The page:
Located about 45 miles south of Baton Rouge, Assumption Parish carries all the charms and curses of southern Louisiana. Networks of bayous, dotted with trees heavy with Spanish moss, connect with the Mississippi River as it slowly ambles toward the Gulf of Mexico. Fishermen and farmers make their homes there, and so does the oil and gas industry, which has woven its own network of wells, pipelines and processing facilities across the lowland landscape.
The first sign of the oncoming disaster was the mysterious appearance of bubbles in the bayous in the spring of 2012. For months the residents of a rural community in Assumption Parish wondered why the waters seemed to be boiling in certain spots as they navigated the bayous in their fishing boats.
Then came the earthquakes. The quakes were relatively small, but some residents reported that their houses shifted in position, and the tremors shook a community already desperate for answers. State officials launched an investigation into the earthquakes and bubbling bayous in response to public outcry, but the officials figured the bubbles were caused by a single source of natural gas, such as a pipeline leak. They were wrong.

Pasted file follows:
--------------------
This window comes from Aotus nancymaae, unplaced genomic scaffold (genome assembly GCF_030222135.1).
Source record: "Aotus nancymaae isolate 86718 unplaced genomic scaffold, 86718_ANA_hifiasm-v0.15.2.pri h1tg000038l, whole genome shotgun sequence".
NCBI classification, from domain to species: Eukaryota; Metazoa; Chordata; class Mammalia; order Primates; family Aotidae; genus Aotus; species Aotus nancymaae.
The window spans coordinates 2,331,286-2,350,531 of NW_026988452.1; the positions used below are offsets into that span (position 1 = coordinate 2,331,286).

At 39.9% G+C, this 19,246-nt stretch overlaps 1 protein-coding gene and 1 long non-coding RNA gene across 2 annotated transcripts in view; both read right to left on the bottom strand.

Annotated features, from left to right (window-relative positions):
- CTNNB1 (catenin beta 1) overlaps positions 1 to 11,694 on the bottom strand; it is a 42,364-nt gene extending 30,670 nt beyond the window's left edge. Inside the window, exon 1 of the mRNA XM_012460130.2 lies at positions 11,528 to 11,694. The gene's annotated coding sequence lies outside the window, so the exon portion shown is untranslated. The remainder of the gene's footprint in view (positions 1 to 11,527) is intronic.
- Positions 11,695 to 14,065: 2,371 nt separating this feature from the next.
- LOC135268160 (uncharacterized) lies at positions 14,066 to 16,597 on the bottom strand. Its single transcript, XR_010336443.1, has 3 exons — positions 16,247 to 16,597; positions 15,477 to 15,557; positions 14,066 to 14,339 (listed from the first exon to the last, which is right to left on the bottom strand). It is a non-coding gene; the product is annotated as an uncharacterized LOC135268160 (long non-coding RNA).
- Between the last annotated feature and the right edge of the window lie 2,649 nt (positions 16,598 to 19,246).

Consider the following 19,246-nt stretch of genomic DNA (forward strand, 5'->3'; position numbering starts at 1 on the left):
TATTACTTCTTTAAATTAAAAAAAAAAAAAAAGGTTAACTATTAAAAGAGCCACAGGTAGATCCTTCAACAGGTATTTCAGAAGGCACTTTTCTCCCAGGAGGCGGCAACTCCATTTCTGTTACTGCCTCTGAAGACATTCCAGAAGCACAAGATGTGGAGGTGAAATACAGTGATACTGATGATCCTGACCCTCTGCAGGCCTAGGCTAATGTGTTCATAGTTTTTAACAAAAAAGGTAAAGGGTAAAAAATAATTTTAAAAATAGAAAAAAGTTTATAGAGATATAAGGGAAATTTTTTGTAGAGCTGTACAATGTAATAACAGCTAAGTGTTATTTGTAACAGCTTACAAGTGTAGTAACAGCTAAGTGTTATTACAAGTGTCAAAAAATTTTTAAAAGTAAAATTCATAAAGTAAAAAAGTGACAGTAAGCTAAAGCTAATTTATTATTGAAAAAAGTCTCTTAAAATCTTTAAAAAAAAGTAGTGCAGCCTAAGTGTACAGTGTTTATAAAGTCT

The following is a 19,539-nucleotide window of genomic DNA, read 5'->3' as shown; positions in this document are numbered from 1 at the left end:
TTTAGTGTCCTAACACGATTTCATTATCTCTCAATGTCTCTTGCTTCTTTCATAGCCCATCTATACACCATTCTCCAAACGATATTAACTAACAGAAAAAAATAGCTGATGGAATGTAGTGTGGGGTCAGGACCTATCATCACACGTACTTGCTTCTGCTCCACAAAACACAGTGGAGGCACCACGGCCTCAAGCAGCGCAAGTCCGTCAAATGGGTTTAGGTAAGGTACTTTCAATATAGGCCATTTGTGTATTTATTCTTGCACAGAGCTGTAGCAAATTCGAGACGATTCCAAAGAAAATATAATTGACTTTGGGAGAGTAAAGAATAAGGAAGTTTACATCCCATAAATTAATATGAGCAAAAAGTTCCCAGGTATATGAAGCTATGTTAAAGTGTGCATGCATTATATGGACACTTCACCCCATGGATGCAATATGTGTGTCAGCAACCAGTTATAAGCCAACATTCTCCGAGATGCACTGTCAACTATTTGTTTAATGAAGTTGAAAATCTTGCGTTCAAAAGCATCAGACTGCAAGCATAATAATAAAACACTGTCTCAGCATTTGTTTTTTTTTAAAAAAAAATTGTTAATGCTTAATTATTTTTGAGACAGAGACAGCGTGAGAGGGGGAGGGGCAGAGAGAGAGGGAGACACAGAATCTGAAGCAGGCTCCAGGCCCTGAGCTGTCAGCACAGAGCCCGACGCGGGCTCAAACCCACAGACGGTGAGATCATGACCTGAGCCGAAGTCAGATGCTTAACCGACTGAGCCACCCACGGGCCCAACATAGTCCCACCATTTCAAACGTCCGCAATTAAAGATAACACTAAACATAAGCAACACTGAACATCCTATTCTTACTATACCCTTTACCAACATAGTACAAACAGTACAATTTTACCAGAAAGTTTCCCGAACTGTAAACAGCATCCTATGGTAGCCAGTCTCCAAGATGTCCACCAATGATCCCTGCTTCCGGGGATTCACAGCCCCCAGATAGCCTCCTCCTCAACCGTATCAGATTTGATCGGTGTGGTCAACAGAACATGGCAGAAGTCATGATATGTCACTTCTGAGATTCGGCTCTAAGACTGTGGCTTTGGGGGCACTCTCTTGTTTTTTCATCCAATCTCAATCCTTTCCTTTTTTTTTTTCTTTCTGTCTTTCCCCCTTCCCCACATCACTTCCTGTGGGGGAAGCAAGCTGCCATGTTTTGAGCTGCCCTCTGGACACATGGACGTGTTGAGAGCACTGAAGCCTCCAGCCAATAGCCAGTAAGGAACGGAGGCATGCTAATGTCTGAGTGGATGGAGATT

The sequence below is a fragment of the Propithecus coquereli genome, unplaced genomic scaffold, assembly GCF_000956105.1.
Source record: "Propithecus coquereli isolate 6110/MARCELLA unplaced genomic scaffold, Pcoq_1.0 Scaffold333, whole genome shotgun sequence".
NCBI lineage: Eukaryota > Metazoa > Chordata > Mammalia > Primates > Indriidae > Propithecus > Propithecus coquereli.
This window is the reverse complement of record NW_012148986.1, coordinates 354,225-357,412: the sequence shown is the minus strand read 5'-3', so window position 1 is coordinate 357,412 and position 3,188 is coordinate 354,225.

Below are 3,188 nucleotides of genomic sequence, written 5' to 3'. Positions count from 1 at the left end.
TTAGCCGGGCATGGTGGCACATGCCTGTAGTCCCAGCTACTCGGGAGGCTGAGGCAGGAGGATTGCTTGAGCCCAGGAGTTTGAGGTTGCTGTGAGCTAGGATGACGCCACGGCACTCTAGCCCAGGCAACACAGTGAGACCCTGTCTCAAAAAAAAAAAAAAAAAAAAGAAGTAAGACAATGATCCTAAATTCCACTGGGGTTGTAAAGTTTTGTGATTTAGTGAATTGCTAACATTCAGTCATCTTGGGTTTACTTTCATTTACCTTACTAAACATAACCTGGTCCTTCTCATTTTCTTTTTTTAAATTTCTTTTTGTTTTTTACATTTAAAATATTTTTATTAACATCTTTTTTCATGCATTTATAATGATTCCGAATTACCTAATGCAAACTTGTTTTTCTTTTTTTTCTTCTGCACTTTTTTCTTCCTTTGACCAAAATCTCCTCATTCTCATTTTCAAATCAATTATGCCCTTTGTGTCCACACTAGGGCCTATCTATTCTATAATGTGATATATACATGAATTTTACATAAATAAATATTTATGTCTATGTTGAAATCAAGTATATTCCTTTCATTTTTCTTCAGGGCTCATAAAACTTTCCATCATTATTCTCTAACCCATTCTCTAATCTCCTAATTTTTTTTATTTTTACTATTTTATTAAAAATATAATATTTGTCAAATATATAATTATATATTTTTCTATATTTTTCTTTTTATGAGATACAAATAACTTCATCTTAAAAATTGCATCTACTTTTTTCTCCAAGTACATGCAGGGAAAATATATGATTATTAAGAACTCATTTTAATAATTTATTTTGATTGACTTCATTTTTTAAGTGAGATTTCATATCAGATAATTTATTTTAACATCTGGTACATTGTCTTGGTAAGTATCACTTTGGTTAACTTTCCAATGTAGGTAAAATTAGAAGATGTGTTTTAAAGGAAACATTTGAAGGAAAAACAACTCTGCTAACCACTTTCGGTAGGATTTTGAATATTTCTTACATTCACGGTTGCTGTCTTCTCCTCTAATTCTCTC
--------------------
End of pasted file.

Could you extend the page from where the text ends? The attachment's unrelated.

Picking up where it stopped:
On a summer night in early August, the earth below the Bayou Corne, located near a small residential community in Assumption, simply opened up and gave way. Several acres of swamp forest were swallowed up and replaced with a gaping sinkhole that filled itself with water, underground brines, oil and natural gas from deep below the surface. Since then, the massive sinkhole at Bayou Corne has grown to 8 acres in size.